Writer-director Hayao Miyazaki has essentially padded a television half-hour into a sluggish theatrical feature.
Stream My Neighbor Totoro
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An otherworldly tale of childhood and a definitive work of imagination.
Here is a children's film made for the world we should live in, rather than the one we occupy. A film with no villains. No fight scenes. No evil adults. No fighting between the two kids. No scary monsters. No darkness before the dawn. A world that is benign. A world where if you meet a strange towering creature in the forest, you curl up on its tummy and have a nap.
Miyazaki so effectively captures the feeling of a child’s life, inside as well as out, that little ones are often mesmerized by the movie, and adults are returned to a time when they could enjoy mystery for its own sake.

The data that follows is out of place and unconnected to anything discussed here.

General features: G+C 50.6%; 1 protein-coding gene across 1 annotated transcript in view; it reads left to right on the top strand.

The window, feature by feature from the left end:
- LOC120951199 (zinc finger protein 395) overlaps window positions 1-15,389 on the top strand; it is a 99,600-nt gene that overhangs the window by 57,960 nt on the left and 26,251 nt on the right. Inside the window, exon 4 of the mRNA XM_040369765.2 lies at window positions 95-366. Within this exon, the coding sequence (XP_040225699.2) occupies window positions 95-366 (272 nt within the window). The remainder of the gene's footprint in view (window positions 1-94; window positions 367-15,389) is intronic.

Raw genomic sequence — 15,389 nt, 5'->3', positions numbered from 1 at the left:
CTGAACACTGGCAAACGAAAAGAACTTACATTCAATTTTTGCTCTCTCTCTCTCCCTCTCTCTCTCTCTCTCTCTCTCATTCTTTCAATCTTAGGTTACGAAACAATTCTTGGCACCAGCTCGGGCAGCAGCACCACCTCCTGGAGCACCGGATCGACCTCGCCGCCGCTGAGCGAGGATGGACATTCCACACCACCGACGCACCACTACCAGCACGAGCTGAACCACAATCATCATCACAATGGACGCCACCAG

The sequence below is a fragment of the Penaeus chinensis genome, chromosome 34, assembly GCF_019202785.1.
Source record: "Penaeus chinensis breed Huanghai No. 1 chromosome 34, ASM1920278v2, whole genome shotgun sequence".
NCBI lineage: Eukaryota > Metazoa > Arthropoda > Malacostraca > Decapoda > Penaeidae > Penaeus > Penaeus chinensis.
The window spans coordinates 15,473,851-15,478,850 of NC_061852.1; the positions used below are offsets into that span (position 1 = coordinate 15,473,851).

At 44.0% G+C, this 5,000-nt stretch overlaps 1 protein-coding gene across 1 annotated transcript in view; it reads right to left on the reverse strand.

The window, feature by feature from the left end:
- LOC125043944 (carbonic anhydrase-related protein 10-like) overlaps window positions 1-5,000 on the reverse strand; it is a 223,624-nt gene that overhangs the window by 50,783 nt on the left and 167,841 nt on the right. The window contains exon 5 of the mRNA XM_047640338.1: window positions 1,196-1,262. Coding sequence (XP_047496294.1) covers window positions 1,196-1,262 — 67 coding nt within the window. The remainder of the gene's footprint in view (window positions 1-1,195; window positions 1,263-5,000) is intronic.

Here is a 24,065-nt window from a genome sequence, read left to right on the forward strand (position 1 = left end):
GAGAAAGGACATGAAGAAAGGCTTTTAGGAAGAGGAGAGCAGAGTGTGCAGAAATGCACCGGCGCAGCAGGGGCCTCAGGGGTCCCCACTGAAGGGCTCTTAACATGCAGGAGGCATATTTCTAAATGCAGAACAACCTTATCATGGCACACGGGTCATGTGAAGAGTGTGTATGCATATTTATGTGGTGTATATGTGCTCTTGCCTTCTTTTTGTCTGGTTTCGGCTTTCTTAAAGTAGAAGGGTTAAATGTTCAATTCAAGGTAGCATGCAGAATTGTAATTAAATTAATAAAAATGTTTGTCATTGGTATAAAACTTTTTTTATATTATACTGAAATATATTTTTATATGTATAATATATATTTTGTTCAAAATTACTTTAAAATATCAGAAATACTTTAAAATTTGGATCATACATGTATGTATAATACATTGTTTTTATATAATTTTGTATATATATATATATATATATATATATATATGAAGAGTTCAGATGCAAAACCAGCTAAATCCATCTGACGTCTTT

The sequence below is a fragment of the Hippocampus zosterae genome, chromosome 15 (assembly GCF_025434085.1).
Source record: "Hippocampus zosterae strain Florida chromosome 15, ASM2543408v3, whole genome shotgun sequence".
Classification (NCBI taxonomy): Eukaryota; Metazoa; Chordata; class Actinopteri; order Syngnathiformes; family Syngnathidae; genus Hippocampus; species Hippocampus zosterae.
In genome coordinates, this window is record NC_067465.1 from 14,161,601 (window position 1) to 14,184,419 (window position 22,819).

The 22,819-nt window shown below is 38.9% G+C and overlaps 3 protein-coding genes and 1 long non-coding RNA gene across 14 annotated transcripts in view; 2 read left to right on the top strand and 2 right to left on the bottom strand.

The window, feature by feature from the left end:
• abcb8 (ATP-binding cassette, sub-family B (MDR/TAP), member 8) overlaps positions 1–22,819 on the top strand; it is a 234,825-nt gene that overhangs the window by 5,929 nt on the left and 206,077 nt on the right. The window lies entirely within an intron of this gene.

When My Neighbor Totoro, which was written and directed by Hayao Miyazaki, is dispensing enchantment, it can be very charming. Too much of the film, however, is taken up with stiff, mechanical chitchat.
Hayao Miyazaki's family fantasy is full of benign spirituality, prelapsarian innocence, but little icky sentiment.
Sheer enchantment, this 1989 animated feature is a key early work by Hayao Miyazaki. It exemplifies Ghibli's style of fanciful realism, paying close attention to minute details as well-drawn figures move across a fluid backdrop. It also deals straightforwardly with substantial emotions like fear of death, though at times it veers toward the heart-tugging cuteness of the Pokemon series.
An animated achievement almost without parallel.